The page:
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PostOn Wirecards, Punchbowls, and "Teutonic" Central Banking (David A. Westbrook, USA, 06/29/20 3:49 am)
The punchbowl metaphor (see Tor Guimaraes, June 27th) is ancient in central banking. It has been attributed to a speech given in 1955 by then Fed Chair William McChesney Martin, who himself credits an unnamed "writer" for the metaphor.
Conversable Economist on Punchbowl
The basic idea is this: the job of the inflation fighting central bank is "to take away the punchbowl just as the party is getting good," i.e., to tighten credit as the economy booms, so that it does not "overheat." (Exactly why this is bad rests on a worldview that may be questioned, but let's call it the Teutonic orthodoxy, which tends to be more concerned about inflation than about other things, i.e., the core job of the central bank is to ensure price stability.)
Taking away the punchbowl (usually raising interest rates) when the party is getting good is politically difficult. Not only are powerful parties making money by borrowing cheaply and reinvesting successfully, risk is demonstrably, statistically, lower, until it isn't. Hence the bubble-enhancing problem of credit (leverage, e.g., buying stocks on margin), and hence also the core argument for central bank independence.
At present, there are no signs of inflation, just the opposite. This is no party. So central banks and governments the world over are doing all they can to make capital available. They are indeed pouring booze into the punchbowl. The problem is everybody worries the punchbowl is poisoned, or at least the party is. So people are not failing to start businesses because they can't get financing. They aren't starting businesses because they have few ideas, opportunities looks scarce, etc. In many places, inflation is too low (the conventional target is 2%), and the specter of deflation looms. But one of the few things the world's elites collectively believe in is monetary policy, and central banks don't have very many tools that are different in kind, so more booze, just different flavors.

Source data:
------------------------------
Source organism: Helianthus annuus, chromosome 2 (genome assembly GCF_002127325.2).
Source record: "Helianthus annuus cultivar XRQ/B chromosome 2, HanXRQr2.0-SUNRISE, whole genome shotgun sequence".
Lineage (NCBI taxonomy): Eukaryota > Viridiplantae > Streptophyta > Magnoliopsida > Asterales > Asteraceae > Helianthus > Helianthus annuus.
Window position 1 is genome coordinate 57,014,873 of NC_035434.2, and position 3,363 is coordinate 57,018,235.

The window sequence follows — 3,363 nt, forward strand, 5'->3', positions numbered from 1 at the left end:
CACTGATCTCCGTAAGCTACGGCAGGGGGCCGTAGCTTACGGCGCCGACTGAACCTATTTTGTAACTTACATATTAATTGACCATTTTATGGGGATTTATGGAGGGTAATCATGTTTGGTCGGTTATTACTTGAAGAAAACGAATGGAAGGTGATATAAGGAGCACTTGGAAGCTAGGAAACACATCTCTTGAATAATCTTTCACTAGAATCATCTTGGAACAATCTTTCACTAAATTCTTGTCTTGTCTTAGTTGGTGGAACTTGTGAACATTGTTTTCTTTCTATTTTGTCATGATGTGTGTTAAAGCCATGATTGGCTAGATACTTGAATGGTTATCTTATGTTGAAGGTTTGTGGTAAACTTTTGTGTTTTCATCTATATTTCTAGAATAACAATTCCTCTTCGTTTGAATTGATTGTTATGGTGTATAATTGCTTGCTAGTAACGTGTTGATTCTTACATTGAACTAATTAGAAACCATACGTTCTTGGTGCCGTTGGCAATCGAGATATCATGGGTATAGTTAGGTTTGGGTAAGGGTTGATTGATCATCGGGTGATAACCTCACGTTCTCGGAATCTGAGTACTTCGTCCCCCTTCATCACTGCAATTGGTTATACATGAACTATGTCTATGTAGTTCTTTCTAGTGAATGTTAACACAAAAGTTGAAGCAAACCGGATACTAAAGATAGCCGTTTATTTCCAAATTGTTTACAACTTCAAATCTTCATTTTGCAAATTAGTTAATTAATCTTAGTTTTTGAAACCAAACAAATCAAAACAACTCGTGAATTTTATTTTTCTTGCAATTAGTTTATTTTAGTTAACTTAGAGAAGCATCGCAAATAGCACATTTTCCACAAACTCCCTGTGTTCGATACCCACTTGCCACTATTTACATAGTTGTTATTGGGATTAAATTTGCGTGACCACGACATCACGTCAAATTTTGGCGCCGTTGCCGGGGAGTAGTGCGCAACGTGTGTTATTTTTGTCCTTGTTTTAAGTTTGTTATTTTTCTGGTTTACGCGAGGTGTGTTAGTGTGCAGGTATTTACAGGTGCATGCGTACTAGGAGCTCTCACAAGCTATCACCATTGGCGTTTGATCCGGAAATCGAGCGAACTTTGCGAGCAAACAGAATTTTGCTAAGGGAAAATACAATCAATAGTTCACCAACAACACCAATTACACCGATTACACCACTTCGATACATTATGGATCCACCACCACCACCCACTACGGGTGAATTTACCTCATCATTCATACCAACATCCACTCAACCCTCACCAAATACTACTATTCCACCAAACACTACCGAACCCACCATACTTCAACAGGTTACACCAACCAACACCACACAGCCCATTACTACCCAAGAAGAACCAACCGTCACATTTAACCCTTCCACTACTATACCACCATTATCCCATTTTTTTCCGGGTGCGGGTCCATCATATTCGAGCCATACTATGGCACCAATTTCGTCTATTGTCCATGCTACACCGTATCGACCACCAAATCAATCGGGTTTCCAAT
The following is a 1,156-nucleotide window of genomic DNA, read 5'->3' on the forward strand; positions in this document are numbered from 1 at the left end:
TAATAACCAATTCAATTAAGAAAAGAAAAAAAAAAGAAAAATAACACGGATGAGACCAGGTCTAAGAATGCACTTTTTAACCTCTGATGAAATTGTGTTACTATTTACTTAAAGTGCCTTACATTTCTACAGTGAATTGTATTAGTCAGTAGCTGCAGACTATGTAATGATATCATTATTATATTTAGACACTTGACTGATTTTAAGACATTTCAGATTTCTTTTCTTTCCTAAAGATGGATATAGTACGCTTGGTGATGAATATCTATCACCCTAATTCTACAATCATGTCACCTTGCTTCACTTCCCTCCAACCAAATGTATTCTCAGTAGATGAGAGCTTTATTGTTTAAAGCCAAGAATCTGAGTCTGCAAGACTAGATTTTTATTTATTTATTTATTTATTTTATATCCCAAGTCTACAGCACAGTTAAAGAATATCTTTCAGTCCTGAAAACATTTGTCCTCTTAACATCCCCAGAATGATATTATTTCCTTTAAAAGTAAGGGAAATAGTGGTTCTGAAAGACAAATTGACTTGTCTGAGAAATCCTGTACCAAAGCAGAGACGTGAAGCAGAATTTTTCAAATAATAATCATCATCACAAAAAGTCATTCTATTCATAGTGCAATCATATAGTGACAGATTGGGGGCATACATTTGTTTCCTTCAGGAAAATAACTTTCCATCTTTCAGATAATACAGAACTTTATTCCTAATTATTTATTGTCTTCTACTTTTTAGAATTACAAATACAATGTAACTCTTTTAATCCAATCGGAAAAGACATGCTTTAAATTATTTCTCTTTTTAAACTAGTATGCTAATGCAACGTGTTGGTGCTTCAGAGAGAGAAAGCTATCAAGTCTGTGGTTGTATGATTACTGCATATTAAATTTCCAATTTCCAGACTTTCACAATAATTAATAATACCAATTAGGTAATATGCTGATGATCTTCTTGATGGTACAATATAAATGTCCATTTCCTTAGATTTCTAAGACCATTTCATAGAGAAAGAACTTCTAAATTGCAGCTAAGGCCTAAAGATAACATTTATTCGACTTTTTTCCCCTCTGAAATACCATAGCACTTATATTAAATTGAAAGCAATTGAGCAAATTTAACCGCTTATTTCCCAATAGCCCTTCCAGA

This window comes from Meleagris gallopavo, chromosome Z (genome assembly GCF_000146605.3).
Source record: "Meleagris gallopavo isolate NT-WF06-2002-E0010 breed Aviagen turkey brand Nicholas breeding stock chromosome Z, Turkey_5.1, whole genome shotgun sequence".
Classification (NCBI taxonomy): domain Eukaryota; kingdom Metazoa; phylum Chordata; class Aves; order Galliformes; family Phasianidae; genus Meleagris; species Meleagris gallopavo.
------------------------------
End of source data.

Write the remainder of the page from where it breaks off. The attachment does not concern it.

As an aside and to respond to Tor, the Wirecard story has a kind of cultural pathos. Germans especially want to see their mighty economy generate start-ups, tech companies. They have a very different, fundamentally conservative and long term, business culture. Think Henkel knives, or even Daimler. But if "innovate or die" is the law of modernity, that's a problem. There is nothing remotely like a German Alphabet, Facebook, Amazon, Apple, etc. So Wirecard was celebrated as a German, but American-style, tech/finance company. Not just celebrated, unfortunately. Rumors began to circulate that something was rotten at Wirecard, leading to journalistic investigations, largely by Dan McCrum at the Financial Times, and short selling. Wirecard accused the FT of colluding with short sellers, an argument that the German regulators bought, and must have wanted to buy. In response, German regulators protected their champion, dismissing any doubts as some sort of Anglo-Saxon capitalist perfidy, prosecuted journalists and suspending short selling, etc. It's fascinating and a bit sad:
Coming back to central banking, one might argue (I have argued) that we are indeed seeing inflation in financial asset prices. Stock market, paradigmatically, but other stuff, too. If anything, central banks have contributed to this inflation, first by cheapening money and lowering debt yield, and second, lately and directly, by buying all sorts of assets themselves, injecting cash into the economy but conversely driving up asset prices.